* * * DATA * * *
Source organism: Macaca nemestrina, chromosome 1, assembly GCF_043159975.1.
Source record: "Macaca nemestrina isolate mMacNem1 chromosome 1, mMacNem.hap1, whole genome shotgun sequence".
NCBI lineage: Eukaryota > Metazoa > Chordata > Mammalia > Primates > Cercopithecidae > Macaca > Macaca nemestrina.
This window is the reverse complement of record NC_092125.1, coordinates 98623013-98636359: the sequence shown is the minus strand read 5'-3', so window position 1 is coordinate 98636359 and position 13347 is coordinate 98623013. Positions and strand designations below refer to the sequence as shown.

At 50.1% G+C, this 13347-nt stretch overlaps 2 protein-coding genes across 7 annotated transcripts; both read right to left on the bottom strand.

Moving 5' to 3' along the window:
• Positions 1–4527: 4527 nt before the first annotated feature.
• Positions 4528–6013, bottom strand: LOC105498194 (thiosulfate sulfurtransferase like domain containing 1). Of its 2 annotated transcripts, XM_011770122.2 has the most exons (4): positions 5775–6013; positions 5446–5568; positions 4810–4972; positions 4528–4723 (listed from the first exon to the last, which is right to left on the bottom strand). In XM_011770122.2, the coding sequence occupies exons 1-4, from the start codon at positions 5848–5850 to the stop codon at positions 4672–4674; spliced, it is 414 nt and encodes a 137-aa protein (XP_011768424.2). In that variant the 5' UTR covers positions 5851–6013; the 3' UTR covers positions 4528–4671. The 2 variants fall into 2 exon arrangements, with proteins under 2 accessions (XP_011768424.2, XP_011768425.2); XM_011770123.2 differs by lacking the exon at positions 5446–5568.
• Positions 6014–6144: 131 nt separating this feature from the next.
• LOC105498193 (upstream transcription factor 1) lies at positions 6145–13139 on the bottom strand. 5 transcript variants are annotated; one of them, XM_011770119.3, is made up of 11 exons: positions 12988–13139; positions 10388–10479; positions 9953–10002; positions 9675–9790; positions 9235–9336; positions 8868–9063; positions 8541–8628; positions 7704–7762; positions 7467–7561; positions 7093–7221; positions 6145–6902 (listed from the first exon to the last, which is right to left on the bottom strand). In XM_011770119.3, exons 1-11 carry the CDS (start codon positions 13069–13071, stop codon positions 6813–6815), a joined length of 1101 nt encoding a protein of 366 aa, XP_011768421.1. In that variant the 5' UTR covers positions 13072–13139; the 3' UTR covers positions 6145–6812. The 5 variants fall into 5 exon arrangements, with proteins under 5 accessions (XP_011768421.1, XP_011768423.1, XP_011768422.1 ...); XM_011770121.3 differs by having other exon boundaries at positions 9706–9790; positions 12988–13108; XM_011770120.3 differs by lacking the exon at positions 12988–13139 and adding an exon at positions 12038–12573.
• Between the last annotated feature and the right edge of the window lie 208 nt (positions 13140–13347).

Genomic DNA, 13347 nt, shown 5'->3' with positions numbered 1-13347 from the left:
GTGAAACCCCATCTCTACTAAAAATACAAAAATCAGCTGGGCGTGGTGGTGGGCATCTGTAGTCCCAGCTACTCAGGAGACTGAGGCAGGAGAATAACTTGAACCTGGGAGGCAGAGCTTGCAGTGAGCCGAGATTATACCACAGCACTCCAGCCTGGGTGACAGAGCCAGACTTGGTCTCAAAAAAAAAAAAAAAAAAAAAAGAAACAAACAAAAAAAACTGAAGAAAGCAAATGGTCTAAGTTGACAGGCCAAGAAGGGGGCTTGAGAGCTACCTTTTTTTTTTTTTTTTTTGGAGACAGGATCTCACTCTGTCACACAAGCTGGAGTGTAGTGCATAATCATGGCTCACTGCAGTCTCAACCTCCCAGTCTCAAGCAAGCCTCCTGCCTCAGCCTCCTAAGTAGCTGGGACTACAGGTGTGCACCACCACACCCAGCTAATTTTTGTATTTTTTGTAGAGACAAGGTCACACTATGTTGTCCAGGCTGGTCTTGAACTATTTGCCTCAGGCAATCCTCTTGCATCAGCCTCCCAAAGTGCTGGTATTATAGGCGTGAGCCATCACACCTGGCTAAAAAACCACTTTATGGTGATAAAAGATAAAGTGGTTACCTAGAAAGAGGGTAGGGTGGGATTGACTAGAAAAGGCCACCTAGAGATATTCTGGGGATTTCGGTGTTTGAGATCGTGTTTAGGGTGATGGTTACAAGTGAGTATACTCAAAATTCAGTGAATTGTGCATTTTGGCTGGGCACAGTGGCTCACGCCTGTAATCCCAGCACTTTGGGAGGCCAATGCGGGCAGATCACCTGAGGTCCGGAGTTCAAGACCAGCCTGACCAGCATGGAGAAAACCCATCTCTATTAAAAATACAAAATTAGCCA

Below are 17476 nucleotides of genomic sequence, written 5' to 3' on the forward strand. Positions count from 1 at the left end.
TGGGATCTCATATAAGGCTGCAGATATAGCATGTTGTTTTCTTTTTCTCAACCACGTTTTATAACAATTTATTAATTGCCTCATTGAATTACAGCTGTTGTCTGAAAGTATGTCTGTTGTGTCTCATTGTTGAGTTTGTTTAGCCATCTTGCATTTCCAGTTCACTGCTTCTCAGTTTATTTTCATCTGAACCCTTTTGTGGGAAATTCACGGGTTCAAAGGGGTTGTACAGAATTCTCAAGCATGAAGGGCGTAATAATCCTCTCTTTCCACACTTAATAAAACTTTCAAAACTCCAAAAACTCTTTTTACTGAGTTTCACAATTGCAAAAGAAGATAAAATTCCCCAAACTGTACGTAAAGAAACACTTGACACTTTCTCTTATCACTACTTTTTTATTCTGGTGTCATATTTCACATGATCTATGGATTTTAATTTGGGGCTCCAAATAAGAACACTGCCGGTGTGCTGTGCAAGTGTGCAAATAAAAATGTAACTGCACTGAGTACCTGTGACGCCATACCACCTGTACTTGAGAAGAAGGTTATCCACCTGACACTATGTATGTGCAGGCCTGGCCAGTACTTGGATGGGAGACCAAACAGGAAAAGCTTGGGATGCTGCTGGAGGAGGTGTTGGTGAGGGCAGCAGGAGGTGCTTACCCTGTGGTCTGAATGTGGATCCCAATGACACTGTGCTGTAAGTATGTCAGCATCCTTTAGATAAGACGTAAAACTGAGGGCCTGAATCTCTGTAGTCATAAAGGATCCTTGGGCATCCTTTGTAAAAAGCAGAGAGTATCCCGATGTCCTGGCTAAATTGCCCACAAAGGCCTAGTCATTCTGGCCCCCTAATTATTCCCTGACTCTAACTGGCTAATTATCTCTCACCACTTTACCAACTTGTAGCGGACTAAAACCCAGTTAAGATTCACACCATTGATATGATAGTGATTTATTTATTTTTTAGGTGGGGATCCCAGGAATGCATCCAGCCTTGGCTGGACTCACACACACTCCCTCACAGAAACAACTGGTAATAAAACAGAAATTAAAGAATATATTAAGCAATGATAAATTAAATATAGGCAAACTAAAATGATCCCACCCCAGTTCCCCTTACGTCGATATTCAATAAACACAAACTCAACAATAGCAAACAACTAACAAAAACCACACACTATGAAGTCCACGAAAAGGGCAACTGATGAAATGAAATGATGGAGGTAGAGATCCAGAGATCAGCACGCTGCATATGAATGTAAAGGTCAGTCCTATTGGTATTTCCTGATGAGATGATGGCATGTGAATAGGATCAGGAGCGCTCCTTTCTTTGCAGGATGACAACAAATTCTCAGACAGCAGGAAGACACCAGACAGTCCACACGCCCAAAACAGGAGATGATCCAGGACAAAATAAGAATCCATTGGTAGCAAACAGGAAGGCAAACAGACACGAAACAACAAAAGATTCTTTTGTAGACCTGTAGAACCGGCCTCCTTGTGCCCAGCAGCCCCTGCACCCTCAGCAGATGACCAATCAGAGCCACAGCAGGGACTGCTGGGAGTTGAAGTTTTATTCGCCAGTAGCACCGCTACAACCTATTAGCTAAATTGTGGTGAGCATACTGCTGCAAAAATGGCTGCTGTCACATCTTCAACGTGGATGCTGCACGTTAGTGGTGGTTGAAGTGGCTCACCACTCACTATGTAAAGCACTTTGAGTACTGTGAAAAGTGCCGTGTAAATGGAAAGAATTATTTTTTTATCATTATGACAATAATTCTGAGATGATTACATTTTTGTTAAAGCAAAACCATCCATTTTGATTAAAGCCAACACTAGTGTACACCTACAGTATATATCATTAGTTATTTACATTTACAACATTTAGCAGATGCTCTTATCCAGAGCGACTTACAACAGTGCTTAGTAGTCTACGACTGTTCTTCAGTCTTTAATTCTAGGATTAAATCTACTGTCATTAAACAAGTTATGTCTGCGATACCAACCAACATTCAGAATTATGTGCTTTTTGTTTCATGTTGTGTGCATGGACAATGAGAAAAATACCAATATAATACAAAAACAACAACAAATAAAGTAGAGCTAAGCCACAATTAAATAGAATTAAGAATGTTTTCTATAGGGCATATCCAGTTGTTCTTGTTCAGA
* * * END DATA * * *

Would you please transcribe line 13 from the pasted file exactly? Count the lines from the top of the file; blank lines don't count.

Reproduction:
GTGAAACCCCATCTCTACTAAAAATACAAAAATCAGCTGGGCGTGGTGGTGGGCATCTGTAGTCCCAGCTACTCAGGAGACTGAGGCAGGAGAATAACTTGAACCTGGGAGGCAGAGCTTGCAGTGAGCCGAGATTATACCACAGCACTCCAGCCTGGGTGACAGAGCCAGACTTGGTCTCAAAAAAAAAAAAAAAAAAAAAAGAAACAAACAAAAAAAACTGAAGAAAGCAAATGGTCTAAGTTGACAGGCCAAGAAGGGGGCTTGAGAGCTACCTTTTTTTTTTTTTTTTTTGGAGACAGGATCTCACTCTGTCACACAAGCTGGAGTGTAGTGCATAATCATGGCTCACTGCAGTCTCAACCTCCCAGTCTCAAGCAAGCCTCCTGCCTCAGCCTCCTAAGTAGCTGGGACTACAGGTGTGCACCACCACACCCAGCTAATTTTTGTATTTTTTGTAGAGACAAGGTCACACTATGTTGTCCAGGCTGGTCTTGAACTATTTGCCTCAGGCAATCCTCTTGCATCAGCCTCCCAAAGTGCTGGTATTATAGGCGTGAGCCATCACACCTGGCTAAAAAACCACTTTATGGTGATAAAAGATAAAGTGGTTACCTAGAAAGAGGGTAGGGTGGGATTGACTAGAAAAGGCCACCTAGAGATATTCTGGGGATTTCGGTGTTTGAGATCGTGTTTAGGGTGATGGTTACAAGTGAGTATACTCAAAATTCAGTGAATTGTGCATTTTGGCTGGGCACAGTGGCTCACGCCTGTAATCCCAGCACTTTGGGAGGCCAATGCGGGCAGATCACCTGAGGTCCGGAGTTCAAGACCAGCCTGACCAGCATGGAGAAAACCCATCTCTATTAAAAATACAAAATTAGCCA